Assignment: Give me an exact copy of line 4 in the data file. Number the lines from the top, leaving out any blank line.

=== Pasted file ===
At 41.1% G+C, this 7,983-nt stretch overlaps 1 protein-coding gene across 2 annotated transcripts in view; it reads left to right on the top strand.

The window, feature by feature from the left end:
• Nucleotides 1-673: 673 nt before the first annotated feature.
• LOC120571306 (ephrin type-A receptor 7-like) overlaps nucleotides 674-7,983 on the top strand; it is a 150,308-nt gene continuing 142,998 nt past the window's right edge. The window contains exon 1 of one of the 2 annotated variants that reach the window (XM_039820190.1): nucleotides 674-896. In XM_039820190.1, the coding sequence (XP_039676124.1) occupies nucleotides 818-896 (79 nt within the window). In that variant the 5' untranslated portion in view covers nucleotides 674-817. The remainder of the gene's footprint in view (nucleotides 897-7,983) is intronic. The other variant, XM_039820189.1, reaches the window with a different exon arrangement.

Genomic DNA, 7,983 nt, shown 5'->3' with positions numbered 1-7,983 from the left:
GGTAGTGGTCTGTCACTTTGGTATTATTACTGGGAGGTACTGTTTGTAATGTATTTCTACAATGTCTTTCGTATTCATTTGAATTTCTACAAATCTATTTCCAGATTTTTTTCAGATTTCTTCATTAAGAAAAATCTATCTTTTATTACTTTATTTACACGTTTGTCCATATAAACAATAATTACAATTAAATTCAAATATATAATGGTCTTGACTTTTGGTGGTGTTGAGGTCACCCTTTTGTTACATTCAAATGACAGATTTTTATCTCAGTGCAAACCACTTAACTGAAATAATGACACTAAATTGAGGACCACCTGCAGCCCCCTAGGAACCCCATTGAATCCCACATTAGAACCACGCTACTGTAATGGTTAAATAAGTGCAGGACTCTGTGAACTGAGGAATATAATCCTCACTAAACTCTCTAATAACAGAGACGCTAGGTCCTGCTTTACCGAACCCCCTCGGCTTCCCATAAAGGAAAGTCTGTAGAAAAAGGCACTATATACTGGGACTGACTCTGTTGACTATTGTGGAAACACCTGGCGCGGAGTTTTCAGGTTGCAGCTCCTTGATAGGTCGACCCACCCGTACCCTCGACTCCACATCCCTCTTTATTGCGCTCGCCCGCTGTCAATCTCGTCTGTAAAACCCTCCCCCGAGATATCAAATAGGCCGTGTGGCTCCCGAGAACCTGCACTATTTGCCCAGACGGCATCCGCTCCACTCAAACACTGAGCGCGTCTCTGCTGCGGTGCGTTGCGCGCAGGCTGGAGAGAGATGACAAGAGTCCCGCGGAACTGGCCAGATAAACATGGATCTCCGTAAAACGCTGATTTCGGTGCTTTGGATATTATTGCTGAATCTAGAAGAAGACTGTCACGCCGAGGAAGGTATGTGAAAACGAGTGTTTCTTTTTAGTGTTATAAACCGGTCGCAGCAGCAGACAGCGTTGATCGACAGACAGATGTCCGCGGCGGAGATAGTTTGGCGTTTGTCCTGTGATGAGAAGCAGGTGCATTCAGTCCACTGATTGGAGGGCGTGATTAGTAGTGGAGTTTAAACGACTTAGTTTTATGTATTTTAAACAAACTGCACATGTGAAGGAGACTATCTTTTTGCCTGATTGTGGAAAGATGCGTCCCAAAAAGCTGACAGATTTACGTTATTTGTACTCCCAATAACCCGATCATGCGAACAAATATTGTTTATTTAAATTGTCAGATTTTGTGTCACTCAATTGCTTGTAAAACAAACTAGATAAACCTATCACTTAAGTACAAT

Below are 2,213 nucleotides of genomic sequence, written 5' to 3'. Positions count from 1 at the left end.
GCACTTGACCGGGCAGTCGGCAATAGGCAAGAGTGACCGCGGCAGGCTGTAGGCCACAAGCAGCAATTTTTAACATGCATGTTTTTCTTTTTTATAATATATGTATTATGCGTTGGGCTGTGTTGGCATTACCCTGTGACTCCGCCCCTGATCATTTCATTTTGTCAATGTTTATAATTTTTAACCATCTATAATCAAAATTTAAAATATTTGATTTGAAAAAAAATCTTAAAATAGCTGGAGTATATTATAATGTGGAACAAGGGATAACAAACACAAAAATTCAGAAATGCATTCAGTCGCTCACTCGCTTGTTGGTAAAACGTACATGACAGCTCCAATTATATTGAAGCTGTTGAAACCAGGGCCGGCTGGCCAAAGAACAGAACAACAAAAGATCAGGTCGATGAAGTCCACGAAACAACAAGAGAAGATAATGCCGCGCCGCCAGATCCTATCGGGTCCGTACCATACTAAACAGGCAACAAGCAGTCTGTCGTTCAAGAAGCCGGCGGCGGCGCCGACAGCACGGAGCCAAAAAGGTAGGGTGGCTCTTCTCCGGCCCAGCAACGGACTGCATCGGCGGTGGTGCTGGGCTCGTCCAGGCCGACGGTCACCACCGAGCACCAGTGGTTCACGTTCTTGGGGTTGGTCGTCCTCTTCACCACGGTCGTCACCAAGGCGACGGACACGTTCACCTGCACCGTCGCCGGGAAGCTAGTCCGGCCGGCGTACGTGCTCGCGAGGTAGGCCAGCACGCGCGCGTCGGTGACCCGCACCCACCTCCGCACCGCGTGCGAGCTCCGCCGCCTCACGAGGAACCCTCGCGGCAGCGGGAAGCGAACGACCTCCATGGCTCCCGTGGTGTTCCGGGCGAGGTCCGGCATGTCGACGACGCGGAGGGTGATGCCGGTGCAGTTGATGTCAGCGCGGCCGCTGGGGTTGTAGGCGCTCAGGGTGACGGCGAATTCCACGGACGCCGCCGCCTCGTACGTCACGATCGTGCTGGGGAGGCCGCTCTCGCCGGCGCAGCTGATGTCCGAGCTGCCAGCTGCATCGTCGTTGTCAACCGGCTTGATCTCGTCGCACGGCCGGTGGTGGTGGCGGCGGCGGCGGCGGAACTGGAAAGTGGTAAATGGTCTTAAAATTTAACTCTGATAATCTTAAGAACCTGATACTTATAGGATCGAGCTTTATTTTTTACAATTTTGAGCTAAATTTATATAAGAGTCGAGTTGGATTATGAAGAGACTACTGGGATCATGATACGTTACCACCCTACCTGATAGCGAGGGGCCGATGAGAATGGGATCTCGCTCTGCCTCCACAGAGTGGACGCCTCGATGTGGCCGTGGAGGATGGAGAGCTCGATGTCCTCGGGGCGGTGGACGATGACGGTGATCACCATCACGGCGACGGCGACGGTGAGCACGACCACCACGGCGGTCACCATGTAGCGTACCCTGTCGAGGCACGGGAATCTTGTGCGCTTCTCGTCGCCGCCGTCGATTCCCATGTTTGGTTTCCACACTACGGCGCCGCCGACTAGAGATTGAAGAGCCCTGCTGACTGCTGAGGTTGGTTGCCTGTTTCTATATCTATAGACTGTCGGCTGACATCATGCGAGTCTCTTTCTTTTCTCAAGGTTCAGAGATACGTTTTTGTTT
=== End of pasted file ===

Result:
• LOC120571306 (ephrin type-A receptor 7-like) overlaps nucleotides 674-7,983 on the top strand; it is a 150,308-nt gene continuing 142,998 nt past the window's right edge. The window contains exon 1 of one of the 2 annotated variants that reach the window (XM_039820190.1): nucleotides 674-896. In XM_039820190.1, the coding sequence (XP_039676124.1) occupies nucleotides 818-896 (79 nt within the window). In that variant the 5' untranslated portion in view covers nucleotides 674-817. The remainder of the gene's footprint in view (nucleotides 897-7,983) is intronic. The other variant, XM_039820189.1, reaches the window with a different exon arrangement.